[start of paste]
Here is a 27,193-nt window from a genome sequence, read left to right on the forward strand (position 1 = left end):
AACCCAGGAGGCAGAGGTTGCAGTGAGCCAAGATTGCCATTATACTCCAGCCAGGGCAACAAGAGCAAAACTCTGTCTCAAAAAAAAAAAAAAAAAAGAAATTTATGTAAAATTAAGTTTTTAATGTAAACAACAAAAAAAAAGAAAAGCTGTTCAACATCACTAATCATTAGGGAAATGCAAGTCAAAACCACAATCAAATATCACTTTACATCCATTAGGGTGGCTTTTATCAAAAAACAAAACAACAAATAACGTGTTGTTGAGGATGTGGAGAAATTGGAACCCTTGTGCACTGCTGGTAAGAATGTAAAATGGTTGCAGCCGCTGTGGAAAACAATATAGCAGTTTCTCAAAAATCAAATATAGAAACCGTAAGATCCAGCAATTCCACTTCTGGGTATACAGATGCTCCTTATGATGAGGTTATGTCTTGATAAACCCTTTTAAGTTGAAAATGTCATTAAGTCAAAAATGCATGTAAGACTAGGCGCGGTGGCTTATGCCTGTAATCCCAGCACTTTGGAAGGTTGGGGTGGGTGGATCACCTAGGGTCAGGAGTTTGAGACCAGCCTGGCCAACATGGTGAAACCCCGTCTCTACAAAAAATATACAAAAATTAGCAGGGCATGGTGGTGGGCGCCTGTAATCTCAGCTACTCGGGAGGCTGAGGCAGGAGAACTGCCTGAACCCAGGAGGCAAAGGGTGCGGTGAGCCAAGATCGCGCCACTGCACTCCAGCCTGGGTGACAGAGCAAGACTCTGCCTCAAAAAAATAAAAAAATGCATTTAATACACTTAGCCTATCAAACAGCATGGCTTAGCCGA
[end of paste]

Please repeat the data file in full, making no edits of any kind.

Here is a 27,193-nt window from a genome sequence, read left to right on the forward strand (position 1 = left end):
AACCCAGGAGGCAGAGGTTGCAGTGAGCCAAGATTGCCATTATACTCCAGCCAGGGCAACAAGAGCAAAACTCTGTCTCAAAAAAAAAAAAAAAAAAGAAATTTATGTAAAATTAAGTTTTTAATGTAAACAACAAAAAAAAAGAAAAGCTGTTCAACATCACTAATCATTAGGGAAATGCAAGTCAAAACCACAATCAAATATCACTTTACATCCATTAGGGTGGCTTTTATCAAAAAACAAAACAACAAATAACGTGTTGTTGAGGATGTGGAGAAATTGGAACCCTTGTGCACTGCTGGTAAGAATGTAAAATGGTTGCAGCCGCTGTGGAAAACAATATAGCAGTTTCTCAAAAATCAAATATAGAAACCGTAAGATCCAGCAATTCCACTTCTGGGTATACAGATGCTCCTTATGATGAGGTTATGTCTTGATAAACCCTTTTAAGTTGAAAATGTCATTAAGTCAAAAATGCATGTAAGACTAGGCGCGGTGGCTTATGCCTGTAATCCCAGCACTTTGGAAGGTTGGGGTGGGTGGATCACCTAGGGTCAGGAGTTTGAGACCAGCCTGGCCAACATGGTGAAACCCCGTCTCTACAAAAAATATACAAAAATTAGCAGGGCATGGTGGTGGGCGCCTGTAATCTCAGCTACTCGGGAGGCTGAGGCAGGAGAACTGCCTGAACCCAGGAGGCAAAGGGTGCGGTGAGCCAAGATCGCGCCACTGCACTCCAGCCTGGGTGACAGAGCAAGACTCTGCCTCAAAAAAATAAAAAAATGCATTTAATACACTTAGCCTATCAAACAGCATGGCTTAGCCGA